Understanding and Protecting Against the Zika Virus
While the warm weather means barbecues and baseball, it also means bugs -- in particular, mosquitoes.
Mosquitoes spread malaria, and yellow and dengue fever, among other diseases. This year, however, a new disease has come to the fore: Zika virus. Its emergence in Venezuela, Brazil, and other South and Central American locales has caused many people to rethink their travel plans. What do you need to know to protect you and yours from infection?
Where Is the Virus?
Until recently, Zika virus outbreaks were mostly confined to Southeast Asia, Africa, and the Pacific Islands, with closer-to-home mosquito-borne transmission reported in Puerto Rico, the U.S. Virgin Islands, and American Samoa, according to the CDC. In recent months, however, the Pan American Health Organization (PAHO) reported that the Aedes mosquito -- the mosquito responsible for Zika transmission -- has been found in all countries in the Americas except Canada and continental Chile. (Locally based cases of Zika have yet to be found in the U.S. Any identified cases have been travel-related.)
How Is It Transmitted?
Mostly found in tropical regions, the Zika virus is transmitted by an infected female Aedes aegypti mosquito, which is the type also known for spreading dengue fever, yellow fever, and West Nile virus. The mosquito contracts the virus from an infected person and then transmits it by biting another person. Zika can also be transmitted sexually. It's also important to note that there is currently no vaccine to prevent or treat the Zika virus.
Risk Factors and Symptoms
The symptoms of the virus are mild and include fever, rash, joint pain, and conjunctivitis. Up to 80 percent of people with Zika virus, however, are unaware of their infection because they display no symptoms, according to PAHO.
Despite its mild symptoms, there may be cause for concern for pregnant women (or women planning to become pregnant), who can transmit the virus to their unborn child. Countries with an increase in the virus have also seen an increase in the number of infants born with congenital microcephaly -- a birth defect that causes a baby's head and brain to be smaller, leading to lifelong developmental struggles.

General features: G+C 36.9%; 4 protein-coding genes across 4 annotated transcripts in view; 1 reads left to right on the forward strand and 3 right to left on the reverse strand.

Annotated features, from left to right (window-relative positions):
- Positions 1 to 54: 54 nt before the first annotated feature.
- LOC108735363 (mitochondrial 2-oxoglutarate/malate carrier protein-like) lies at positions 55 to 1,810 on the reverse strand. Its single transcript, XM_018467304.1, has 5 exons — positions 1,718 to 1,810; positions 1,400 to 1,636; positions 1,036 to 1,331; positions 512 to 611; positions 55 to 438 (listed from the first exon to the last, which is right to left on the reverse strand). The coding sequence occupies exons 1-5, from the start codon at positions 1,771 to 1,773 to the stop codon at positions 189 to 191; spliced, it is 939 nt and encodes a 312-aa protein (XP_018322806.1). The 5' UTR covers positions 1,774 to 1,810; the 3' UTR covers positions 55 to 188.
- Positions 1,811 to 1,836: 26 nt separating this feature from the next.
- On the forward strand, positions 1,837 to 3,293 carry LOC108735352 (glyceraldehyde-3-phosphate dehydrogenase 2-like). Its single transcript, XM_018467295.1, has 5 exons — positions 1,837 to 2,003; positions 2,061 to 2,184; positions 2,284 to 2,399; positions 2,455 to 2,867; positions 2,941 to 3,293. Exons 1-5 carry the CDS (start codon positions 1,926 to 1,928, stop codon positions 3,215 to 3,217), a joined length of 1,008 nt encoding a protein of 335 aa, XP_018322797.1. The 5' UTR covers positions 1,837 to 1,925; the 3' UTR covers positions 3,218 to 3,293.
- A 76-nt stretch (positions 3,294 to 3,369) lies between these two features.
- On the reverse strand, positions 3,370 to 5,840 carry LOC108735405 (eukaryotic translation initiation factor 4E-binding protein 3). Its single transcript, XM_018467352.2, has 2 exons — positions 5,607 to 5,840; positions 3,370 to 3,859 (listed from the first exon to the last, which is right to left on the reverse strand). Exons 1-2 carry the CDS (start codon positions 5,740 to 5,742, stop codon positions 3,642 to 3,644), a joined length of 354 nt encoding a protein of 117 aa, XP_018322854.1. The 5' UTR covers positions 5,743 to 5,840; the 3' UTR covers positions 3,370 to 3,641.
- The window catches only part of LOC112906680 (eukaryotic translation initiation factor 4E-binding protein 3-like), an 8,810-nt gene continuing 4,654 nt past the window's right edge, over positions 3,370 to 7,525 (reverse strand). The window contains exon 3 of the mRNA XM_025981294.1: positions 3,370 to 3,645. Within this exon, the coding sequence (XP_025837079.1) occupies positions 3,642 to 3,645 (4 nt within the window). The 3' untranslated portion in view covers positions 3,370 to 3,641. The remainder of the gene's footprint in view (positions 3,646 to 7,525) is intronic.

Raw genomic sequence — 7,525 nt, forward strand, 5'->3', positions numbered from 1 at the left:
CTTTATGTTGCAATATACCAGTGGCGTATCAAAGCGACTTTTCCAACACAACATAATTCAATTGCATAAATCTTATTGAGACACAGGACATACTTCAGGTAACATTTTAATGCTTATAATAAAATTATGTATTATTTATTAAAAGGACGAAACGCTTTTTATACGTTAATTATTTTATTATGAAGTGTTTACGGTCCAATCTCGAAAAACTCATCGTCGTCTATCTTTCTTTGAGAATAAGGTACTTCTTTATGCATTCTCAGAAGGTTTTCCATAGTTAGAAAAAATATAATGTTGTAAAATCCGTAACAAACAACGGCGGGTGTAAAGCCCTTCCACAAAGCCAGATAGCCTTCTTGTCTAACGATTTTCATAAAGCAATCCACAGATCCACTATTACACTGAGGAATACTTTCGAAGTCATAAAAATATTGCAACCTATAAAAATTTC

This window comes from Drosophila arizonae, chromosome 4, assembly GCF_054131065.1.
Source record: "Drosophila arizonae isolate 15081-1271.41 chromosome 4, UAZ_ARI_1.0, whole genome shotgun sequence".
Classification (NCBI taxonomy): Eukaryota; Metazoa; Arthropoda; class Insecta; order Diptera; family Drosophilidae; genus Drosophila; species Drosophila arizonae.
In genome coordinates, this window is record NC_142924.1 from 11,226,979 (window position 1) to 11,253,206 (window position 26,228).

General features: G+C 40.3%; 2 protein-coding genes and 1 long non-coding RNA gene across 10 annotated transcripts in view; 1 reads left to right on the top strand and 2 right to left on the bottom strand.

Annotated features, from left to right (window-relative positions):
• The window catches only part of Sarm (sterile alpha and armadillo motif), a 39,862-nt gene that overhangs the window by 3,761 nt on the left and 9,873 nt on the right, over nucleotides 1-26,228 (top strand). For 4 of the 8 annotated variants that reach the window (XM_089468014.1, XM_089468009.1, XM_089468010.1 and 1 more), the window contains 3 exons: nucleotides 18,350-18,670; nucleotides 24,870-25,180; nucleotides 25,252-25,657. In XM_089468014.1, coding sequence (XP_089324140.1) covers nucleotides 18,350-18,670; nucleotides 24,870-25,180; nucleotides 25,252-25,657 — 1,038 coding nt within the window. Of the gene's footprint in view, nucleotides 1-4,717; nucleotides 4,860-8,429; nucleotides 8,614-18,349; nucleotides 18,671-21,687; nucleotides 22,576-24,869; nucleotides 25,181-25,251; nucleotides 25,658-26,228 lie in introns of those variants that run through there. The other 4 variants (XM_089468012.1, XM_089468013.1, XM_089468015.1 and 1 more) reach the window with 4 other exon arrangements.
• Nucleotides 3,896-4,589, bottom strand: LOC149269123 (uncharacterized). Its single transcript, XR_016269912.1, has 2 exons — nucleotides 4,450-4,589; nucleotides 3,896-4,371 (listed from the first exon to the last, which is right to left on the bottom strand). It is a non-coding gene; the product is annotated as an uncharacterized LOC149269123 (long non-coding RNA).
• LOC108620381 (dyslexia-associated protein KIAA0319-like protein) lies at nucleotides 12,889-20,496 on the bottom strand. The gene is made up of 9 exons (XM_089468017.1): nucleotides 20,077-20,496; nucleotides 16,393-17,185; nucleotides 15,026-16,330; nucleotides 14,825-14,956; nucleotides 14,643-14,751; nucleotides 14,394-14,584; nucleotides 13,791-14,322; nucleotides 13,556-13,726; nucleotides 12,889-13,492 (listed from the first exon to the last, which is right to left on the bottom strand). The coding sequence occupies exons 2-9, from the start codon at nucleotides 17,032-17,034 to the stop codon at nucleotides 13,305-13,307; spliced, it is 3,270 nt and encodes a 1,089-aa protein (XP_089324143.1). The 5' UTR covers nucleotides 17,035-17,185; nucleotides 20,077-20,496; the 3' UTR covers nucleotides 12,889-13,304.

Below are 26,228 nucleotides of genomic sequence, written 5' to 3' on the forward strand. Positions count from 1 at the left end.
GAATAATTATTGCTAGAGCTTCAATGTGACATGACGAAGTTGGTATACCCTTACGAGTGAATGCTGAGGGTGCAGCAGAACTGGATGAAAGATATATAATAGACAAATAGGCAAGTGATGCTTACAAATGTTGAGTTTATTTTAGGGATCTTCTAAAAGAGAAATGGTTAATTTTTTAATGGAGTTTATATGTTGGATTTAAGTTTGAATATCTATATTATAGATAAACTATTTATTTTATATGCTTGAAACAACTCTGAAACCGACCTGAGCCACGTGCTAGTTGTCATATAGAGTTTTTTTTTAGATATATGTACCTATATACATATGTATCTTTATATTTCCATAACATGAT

How to Protect Yourself
Prevention is the best policy when it comes to Zika virus:
- Mosquito control. PAHO recommends that everyone do their part to reduce mosquito populations by emptying standing water (a breeding ground for mosquitoes) and spraying pesticides.
- Avoid travel. If you're pregnant, the CDC recommends that you don't travel to infected regions. Speak with your doctor about risks and prevention if you must travel.
- Inhibit transmission. Wear thick, protective clothing to prevent mosquito bites, including long sleeves and pants, and tuck pants into boots or socks. Use mosquito repellent and sleep in rooms with screened windows and air conditioning, or use a mosquito net. Additionally, practicing safe-sex is of the utmost importance if your partner is infected with the virus.
Zika is a hot topic right now, and prevention should be the name of the game if you're pregnant or expect to be pregnant in the near future, particularly as you consider upcoming travel plans. If you've already spent time in regions where the virus is present, it's worth getting checked by your doctor, even if you don't feel sick -- and even if you're not pregnant or planning for a pregnancy. It pays to be overcautious, particularly with conditions that don't often show symptoms.
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*This information is for educational purposes only and does not constitute health care advice. You should always seek the advice of your doctor or physician before making health care decisions.